Step 1: Project Parts List
You can use any number of parts to make this happen, but we’re going to set out to make a controller with 2 joysticks, 2 face buttons, and 2 trigger buttons. To do this, you’ll need:
- 1 x Geekduino or other Arduino UNO equivalent
- 1 x RobotGeek Sensor Shield
- 1 x Duino Mount
- 1 x Small Workbench
- 1 x 4 AA Battery Pack
- 2 x RobotGeek Joystick
- 4 x RobotGeek Pushbutton
- 1 x RobotGeek IR Transmitter
- 1 x Experimenter’s Nut and Bolt Pack
Now, obviously this controller needs a device to pair up with. If you’re building a robot with arduino, we suggest using something like the RobotGeek IR Receiver to pick up signal from the controller.
You can pair this controller up with just about any IR controlled device, so long as you have the original remote to copy the signal codes from!
Step 2: Assembly / Wiring
Here is an example layout, putting the two joysticks, two buttons, and IR Transmitter on the top of the workbench. On the bottom, we mounted the Geekduino & Sensor Shield, battery holder, and two trigger buttons. You can lay it out however you like, this is just a recommendation.
Follow the diagram and use this table to wire up your controller.
|Device||Sensor Shield Port|
|Left Joystick Horizontal Axis
|Left Joystick Vertical Axis
|Right Joystick Horizontal Axis
|Right Joystick Vertical Axis
|Left Face Button
|Right Face Button
|Left Trigger Button
|Right Trigger Button
Step 3: Programming the Controller
The IRLib Library and Custom IR Controller Sketch are included in the RobotGeek Libraries and Tools. Download and extract it to your Arduino folder.
To get it up and running, all you need to do is open:
File → Sketchbook → RobotGeekSketches → Demos → IR → IRcustomController
and upload it to your board.
We could move on, but let’s take a quick look at the code to get an idea of what we’re working with.
const int Set_Protocol = NEC; //Left Joystick const unsigned long L_JOY_RIGHT_ARROW = 0xFFC23D; const unsigned long L_JOY_LEFT_ARROW = 0xFF22DD; const unsigned long L_JOY_UP_ARROW = 0xFF629D; const unsigned long L_JOY_DOWN_ARROW = 0xFFA857; //Right Joystick const unsigned long R_JOY_RIGHT_ARROW = 0xFD50AF; const unsigned long R_JOY_LEFT_ARROW = 0xFD10EF; const unsigned long R_JOY_UP_ARROW = 0xFDA05F; const unsigned long R_JOY_DOWN_ARROW = 0xFDB04F; //Buttons const unsigned long L_FACE_BUTTON = 0xFF02FD; const unsigned long R_FACE_BUTTON = 0xFF6897; const unsigned long L_TRIGGER_BUTTON = 0xFFB04F; const unsigned long R_TRIGGER_BUTTON = 0xFF52AD;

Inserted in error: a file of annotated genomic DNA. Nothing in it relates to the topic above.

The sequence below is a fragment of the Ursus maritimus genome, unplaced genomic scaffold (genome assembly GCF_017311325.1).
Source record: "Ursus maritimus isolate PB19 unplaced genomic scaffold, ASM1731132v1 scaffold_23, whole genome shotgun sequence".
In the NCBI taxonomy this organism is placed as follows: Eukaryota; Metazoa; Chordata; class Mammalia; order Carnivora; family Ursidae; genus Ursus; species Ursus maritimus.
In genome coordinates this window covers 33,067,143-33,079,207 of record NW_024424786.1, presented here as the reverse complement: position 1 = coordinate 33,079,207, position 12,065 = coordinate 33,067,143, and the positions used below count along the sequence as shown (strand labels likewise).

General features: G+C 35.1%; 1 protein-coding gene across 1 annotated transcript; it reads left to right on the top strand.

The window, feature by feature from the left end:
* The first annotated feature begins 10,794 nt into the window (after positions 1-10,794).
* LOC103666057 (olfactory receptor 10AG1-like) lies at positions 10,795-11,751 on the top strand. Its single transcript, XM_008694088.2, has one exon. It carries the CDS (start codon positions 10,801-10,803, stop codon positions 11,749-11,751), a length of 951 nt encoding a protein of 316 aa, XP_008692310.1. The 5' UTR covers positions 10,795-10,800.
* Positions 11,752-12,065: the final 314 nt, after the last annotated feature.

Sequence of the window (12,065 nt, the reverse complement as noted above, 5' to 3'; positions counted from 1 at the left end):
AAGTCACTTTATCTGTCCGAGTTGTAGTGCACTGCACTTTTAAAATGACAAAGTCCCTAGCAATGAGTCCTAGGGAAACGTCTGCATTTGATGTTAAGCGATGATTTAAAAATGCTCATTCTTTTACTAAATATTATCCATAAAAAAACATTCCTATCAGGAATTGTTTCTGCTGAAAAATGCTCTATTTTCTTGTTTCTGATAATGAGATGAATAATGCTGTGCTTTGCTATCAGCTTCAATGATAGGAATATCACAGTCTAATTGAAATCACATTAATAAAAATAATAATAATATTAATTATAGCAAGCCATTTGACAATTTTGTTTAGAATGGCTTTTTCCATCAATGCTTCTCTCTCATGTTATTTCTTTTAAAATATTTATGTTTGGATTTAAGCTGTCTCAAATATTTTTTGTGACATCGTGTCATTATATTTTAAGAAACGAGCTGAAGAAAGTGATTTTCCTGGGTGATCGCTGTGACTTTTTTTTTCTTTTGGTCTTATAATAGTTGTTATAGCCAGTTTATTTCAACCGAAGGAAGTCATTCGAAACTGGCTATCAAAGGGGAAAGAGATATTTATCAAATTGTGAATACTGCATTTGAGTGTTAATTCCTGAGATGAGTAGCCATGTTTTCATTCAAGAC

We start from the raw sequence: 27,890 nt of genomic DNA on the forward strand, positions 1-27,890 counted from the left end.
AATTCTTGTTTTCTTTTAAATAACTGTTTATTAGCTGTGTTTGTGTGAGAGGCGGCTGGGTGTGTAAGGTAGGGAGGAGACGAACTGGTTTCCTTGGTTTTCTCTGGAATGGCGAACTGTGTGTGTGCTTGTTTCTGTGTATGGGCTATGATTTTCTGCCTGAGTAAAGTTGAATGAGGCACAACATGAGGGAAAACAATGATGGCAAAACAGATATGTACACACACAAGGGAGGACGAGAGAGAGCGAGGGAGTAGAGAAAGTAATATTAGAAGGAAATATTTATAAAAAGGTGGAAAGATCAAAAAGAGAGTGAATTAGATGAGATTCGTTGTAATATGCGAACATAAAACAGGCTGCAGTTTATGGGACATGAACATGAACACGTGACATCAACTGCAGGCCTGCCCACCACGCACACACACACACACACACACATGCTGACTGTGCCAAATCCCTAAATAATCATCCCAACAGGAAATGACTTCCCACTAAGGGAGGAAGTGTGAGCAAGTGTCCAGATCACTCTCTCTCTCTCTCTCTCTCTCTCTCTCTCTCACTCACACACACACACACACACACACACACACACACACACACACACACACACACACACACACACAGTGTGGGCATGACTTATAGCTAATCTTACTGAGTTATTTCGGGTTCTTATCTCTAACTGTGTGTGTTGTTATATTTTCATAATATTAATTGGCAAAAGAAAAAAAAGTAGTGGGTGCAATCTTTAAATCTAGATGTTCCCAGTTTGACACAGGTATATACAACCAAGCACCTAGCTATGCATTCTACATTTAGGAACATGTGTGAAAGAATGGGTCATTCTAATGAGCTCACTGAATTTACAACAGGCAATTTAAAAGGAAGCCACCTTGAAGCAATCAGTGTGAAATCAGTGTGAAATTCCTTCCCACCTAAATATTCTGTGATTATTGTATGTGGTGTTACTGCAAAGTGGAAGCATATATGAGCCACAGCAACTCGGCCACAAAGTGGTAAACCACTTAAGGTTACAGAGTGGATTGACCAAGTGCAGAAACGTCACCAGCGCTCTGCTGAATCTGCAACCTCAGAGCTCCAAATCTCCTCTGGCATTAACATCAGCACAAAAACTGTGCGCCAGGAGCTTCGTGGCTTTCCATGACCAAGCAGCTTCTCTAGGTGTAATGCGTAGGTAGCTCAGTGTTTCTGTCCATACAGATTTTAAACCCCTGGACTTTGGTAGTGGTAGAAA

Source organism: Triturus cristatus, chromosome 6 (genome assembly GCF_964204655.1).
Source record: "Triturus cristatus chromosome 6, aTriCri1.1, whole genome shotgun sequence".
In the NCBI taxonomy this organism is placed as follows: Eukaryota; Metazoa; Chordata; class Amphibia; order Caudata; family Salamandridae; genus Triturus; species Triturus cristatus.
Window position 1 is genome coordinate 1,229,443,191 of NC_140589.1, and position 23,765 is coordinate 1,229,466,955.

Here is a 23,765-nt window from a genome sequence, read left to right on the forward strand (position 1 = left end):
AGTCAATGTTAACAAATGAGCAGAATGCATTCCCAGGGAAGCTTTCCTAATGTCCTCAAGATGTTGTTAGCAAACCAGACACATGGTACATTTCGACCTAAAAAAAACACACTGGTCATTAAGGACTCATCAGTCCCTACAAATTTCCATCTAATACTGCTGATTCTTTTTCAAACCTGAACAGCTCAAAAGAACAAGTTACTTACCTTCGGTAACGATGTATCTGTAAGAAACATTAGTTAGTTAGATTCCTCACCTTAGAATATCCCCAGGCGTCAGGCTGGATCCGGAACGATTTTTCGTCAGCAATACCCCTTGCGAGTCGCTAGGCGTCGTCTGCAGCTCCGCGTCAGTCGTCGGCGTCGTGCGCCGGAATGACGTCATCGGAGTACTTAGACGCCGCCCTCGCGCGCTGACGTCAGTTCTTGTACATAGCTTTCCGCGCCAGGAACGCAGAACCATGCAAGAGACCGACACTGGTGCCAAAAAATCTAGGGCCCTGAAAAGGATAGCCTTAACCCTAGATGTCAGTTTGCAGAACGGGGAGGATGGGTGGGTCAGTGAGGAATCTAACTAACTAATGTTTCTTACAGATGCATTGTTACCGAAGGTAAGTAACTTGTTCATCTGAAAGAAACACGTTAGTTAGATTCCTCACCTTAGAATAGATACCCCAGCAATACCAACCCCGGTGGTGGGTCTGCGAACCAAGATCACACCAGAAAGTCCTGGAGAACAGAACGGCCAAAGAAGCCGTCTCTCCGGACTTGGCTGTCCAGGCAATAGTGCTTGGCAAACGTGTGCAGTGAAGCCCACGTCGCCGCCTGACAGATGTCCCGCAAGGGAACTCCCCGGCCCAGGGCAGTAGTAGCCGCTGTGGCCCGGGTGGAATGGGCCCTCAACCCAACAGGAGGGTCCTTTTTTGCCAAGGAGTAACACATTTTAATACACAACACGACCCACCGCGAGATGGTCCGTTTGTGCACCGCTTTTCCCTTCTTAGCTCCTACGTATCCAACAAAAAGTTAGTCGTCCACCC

So here, we’re defining the protocol we’ll be using to send the command, then setting a list of unsigned long constants. The 6 characters after the
0x are what we’re sending. These specific values were borrowed from two separate mini IR remotes, but can be different values depending on what you’d like to control. If you want to make a replacement controller for your device, you can learn about grabbing IR codes from another remote in this instructable.
Step 4: Programming your Device
You can see some examples of code that uses an IR receiver in the Turret and Rover with IR Remote Instructables. Taking a look at this code, you can see that the IRLib library decodes the signal based on the selected remote in the remotes.h file, and simple if/else if statements are used to handle the specifics of the command. This instructable can teach you a little bit more about using an IR Receiver.
Step 5: You’re all set!
What will you control with your new infrared controller? Can you think of other layouts that might work better for different devices? What about adding a light so you know when you’re sending data, or a buzzer to let you know when the remote is on and hasn’t been used in a while? There are so many things to do, we’d love to hear what you come up with!